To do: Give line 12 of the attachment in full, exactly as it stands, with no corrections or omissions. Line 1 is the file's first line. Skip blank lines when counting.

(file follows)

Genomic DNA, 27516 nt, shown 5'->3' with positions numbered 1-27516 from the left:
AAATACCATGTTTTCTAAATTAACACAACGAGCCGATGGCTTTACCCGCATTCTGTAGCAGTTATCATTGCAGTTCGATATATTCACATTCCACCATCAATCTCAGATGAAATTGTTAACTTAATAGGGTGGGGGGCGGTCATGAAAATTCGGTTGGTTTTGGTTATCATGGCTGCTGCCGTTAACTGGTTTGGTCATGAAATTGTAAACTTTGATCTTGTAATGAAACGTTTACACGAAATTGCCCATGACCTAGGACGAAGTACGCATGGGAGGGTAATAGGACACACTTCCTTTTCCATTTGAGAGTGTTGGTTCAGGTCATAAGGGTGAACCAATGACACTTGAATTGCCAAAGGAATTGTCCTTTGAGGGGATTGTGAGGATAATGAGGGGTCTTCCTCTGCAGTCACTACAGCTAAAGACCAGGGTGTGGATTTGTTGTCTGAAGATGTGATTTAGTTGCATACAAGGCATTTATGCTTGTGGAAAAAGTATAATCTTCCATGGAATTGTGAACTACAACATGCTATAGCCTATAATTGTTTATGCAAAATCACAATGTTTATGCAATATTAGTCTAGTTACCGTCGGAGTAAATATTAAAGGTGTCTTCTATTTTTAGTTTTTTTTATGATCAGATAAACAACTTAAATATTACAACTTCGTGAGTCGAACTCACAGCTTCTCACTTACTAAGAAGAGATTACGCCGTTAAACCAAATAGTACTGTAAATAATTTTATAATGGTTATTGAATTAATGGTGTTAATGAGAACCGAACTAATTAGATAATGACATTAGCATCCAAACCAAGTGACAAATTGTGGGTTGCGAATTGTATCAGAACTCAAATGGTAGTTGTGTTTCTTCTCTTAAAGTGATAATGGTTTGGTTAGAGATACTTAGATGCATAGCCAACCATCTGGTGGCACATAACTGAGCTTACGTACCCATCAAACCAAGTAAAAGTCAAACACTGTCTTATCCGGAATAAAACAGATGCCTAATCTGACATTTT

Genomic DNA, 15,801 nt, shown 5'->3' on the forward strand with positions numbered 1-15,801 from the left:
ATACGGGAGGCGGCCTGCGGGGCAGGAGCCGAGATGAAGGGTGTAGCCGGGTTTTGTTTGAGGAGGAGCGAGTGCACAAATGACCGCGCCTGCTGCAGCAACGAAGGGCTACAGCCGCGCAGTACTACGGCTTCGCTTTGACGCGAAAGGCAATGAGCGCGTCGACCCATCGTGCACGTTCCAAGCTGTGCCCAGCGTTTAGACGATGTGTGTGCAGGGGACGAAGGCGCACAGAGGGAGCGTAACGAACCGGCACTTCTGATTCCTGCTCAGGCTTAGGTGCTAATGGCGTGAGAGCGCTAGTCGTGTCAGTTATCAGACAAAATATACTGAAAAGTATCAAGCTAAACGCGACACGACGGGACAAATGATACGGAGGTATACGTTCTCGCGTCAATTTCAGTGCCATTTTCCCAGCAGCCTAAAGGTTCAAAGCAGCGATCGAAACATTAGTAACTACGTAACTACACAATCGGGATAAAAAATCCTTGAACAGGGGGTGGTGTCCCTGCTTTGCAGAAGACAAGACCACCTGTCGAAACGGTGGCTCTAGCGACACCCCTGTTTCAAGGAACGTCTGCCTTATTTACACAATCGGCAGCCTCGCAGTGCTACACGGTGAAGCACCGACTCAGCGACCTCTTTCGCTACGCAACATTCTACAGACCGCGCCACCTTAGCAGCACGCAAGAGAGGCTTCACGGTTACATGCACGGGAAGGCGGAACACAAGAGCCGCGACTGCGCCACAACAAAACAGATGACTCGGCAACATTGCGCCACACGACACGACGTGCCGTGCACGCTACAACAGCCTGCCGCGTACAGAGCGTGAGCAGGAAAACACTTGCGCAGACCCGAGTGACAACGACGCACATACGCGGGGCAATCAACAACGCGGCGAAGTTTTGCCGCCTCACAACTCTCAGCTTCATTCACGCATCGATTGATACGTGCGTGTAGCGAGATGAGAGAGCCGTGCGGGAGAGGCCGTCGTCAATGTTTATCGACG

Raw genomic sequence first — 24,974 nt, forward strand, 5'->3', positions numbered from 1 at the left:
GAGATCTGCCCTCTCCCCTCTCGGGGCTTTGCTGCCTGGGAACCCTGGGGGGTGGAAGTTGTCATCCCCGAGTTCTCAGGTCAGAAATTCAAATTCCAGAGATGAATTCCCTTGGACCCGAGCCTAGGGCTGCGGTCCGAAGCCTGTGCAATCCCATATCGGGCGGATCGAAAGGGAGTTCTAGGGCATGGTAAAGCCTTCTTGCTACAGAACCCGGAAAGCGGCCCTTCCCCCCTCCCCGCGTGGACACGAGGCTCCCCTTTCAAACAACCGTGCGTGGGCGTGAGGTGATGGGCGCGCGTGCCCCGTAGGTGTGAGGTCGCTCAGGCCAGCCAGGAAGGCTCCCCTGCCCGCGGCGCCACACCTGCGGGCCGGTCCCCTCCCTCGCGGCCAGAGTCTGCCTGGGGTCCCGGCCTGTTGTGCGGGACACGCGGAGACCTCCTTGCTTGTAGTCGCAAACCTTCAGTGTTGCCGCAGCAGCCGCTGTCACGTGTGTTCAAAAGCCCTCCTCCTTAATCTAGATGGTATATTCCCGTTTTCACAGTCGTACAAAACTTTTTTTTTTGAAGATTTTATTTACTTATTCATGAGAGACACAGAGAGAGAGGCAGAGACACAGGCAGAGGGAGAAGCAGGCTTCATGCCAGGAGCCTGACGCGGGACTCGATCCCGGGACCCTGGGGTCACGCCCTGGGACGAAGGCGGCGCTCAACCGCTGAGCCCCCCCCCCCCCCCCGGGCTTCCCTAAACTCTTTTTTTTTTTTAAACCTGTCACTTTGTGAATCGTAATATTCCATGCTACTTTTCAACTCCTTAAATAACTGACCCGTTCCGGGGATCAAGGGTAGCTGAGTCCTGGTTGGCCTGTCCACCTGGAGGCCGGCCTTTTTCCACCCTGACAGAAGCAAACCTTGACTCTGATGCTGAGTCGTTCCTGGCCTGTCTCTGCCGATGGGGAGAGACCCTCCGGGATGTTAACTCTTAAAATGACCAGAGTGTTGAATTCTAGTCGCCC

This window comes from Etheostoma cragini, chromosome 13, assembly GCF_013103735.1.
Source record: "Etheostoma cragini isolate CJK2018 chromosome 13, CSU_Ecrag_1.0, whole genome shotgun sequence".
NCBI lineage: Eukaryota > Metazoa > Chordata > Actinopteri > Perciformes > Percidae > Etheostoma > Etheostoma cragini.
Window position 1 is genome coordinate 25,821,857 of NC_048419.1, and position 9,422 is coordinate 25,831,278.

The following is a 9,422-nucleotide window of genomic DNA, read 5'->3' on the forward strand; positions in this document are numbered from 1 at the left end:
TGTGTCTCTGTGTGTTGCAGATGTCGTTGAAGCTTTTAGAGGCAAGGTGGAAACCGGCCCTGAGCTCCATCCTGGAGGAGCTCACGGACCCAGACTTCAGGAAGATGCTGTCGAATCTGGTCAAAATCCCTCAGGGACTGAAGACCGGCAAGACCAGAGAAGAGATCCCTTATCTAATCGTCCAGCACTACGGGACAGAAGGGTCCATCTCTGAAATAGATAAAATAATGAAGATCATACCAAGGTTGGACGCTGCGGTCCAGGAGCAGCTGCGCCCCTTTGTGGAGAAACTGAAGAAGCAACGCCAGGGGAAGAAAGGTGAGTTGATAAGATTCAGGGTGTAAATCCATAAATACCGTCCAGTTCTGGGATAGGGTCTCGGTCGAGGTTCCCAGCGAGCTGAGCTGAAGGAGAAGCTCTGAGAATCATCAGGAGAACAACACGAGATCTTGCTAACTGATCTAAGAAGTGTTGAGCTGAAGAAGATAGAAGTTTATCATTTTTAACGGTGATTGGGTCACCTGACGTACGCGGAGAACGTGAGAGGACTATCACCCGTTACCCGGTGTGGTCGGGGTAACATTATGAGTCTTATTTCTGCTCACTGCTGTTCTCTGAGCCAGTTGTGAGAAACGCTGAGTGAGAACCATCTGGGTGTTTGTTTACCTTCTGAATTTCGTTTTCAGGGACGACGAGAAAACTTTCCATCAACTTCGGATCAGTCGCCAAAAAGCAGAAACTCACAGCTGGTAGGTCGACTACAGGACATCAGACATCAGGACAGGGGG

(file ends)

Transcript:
TGTGTCTCTGTGTGTTGCAGATGTCGTTGAAGCTTTTAGAGGCAAGGTGGAAACCGGCCCTGAGCTCCATCCTGGAGGAGCTCACGGACCCAGACTTCAGGAAGATGCTGTCGAATCTGGTCAAAATCCCTCAGGGACTGAAGACCGGCAAGACCAGAGAAGAGATCCCTTATCTAATCGTCCAGCACTACGGGACAGAAGGGTCCATCTCTGAAATAGATAAAATAATGAAGATCATACCAAGGTTGGACGCTGCGGTCCAGGAGCAGCTGCGCCCCTTTGTGGAGAAACTGAAGAAGCAACGCCAGGGGAAGAAAGGTGAGTTGATAAGATTCAGGGTGTAAATCCATAAATACCGTCCAGTTCTGGGATAGGGTCTCGGTCGAGGTTCCCAGCGAGCTGAGCTGAAGGAGAAGCTCTGAGAATCATCAGGAGAACAACACGAGATCTTGCTAACTGATCTAAGAAGTGTTGAGCTGAAGAAGATAGAAGTTTATCATTTTTAACGGTGATTGGGTCACCTGACGTACGCGGAGAACGTGAGAGGACTATCACCCGTTACCCGGTGTGGTCGGGGTAACATTATGAGTCTTATTTCTGCTCACTGCTGTTCTCTGAGCCAGTTGTGAGAAACGCTGAGTGAGAACCATCTGGGTGTTTGTTTACCTTCTGAATTTCGTTTTCAGGGACGACGAGAAAACTTTCCATCAACTTCGGATCAGTCGCCAAAAAGCAGAAACTCACAGCTGGTAGGTCGACTACAGGACATCAGACATCAGGACAGGGGG